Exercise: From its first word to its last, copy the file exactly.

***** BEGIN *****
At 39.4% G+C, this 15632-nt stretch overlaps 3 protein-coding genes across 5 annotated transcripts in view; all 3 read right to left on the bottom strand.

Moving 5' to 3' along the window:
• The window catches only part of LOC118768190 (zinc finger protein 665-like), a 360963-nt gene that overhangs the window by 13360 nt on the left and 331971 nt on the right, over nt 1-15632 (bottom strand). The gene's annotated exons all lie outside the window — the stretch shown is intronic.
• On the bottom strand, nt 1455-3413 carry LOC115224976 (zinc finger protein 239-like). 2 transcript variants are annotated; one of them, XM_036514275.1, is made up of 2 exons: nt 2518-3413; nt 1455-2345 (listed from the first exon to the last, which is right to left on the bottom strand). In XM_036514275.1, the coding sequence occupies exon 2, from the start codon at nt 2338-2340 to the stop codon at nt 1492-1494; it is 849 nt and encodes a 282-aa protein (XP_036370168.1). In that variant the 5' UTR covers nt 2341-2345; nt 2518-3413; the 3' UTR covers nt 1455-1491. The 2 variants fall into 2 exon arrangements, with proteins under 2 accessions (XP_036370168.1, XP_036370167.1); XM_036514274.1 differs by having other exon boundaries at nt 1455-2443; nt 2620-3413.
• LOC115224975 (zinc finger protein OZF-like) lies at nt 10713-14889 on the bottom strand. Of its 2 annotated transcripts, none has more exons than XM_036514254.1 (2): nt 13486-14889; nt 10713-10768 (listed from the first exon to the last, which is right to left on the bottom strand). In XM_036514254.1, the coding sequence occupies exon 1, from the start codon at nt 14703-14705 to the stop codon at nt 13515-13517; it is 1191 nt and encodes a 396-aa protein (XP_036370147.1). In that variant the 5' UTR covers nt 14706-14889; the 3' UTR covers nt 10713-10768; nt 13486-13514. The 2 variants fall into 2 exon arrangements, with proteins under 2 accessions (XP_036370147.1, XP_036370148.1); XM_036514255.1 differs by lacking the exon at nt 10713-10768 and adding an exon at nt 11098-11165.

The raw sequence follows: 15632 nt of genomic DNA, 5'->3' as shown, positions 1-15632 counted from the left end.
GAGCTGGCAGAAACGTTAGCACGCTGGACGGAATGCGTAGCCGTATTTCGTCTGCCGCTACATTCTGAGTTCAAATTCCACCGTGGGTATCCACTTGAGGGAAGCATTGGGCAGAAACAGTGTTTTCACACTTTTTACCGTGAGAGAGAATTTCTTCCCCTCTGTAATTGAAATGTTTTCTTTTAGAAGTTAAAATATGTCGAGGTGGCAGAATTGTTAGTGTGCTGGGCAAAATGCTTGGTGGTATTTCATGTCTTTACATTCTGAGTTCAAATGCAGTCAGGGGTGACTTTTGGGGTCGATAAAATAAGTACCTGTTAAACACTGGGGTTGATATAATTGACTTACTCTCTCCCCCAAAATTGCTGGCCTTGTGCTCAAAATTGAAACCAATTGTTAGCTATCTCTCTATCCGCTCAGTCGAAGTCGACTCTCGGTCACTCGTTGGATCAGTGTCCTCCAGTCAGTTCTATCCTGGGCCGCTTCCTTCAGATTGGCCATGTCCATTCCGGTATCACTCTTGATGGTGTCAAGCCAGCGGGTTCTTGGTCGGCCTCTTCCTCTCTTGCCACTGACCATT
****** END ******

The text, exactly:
At 39.4% G+C, this 15632-nt stretch overlaps 3 protein-coding genes across 5 annotated transcripts in view; all 3 read right to left on the bottom strand.

Moving 5' to 3' along the window:
• The window catches only part of LOC118768190 (zinc finger protein 665-like), a 360963-nt gene that overhangs the window by 13360 nt on the left and 331971 nt on the right, over nt 1-15632 (bottom strand). The gene's annotated exons all lie outside the window — the stretch shown is intronic.
• On the bottom strand, nt 1455-3413 carry LOC115224976 (zinc finger protein 239-like). 2 transcript variants are annotated; one of them, XM_036514275.1, is made up of 2 exons: nt 2518-3413; nt 1455-2345 (listed from the first exon to the last, which is right to left on the bottom strand). In XM_036514275.1, the coding sequence occupies exon 2, from the start codon at nt 2338-2340 to the stop codon at nt 1492-1494; it is 849 nt and encodes a 282-aa protein (XP_036370168.1). In that variant the 5' UTR covers nt 2341-2345; nt 2518-3413; the 3' UTR covers nt 1455-1491. The 2 variants fall into 2 exon arrangements, with proteins under 2 accessions (XP_036370168.1, XP_036370167.1); XM_036514274.1 differs by having other exon boundaries at nt 1455-2443; nt 2620-3413.
• LOC115224975 (zinc finger protein OZF-like) lies at nt 10713-14889 on the bottom strand. Of its 2 annotated transcripts, none has more exons than XM_036514254.1 (2): nt 13486-14889; nt 10713-10768 (listed from the first exon to the last, which is right to left on the bottom strand). In XM_036514254.1, the coding sequence occupies exon 1, from the start codon at nt 14703-14705 to the stop codon at nt 13515-13517; it is 1191 nt and encodes a 396-aa protein (XP_036370147.1). In that variant the 5' UTR covers nt 14706-14889; the 3' UTR covers nt 10713-10768; nt 13486-13514. The 2 variants fall into 2 exon arrangements, with proteins under 2 accessions (XP_036370147.1, XP_036370148.1); XM_036514255.1 differs by lacking the exon at nt 10713-10768 and adding an exon at nt 11098-11165.

The raw sequence follows: 15632 nt of genomic DNA, 5'->3' as shown, positions 1-15632 counted from the left end.
GAGCTGGCAGAAACGTTAGCACGCTGGACGGAATGCGTAGCCGTATTTCGTCTGCCGCTACATTCTGAGTTCAAATTCCACCGTGGGTATCCACTTGAGGGAAGCATTGGGCAGAAACAGTGTTTTCACACTTTTTACCGTGAGAGAGAATTTCTTCCCCTCTGTAATTGAAATGTTTTCTTTTAGAAGTTAAAATATGTCGAGGTGGCAGAATTGTTAGTGTGCTGGGCAAAATGCTTGGTGGTATTTCATGTCTTTACATTCTGAGTTCAAATGCAGTCAGGGGTGACTTTTGGGGTCGATAAAATAAGTACCTGTTAAACACTGGGGTTGATATAATTGACTTACTCTCTCCCCCAAAATTGCTGGCCTTGTGCTCAAAATTGAAACCAATTGTTAGCTATCTCTCTATCCGCTCAGTCGAAGTCGACTCTCGGTCACTCGTTGGATCAGTGTCCTCCAGTCAGTTCTATCCTGGGCCGCTTCCTTCAGATTGGCCATGTCCATTCCGGTATCACTCTTGATGGTGTCAAGCCAGCGGGTTCTTGGTCGGCCTCTTCCTCTCTTGCCACTGACCATT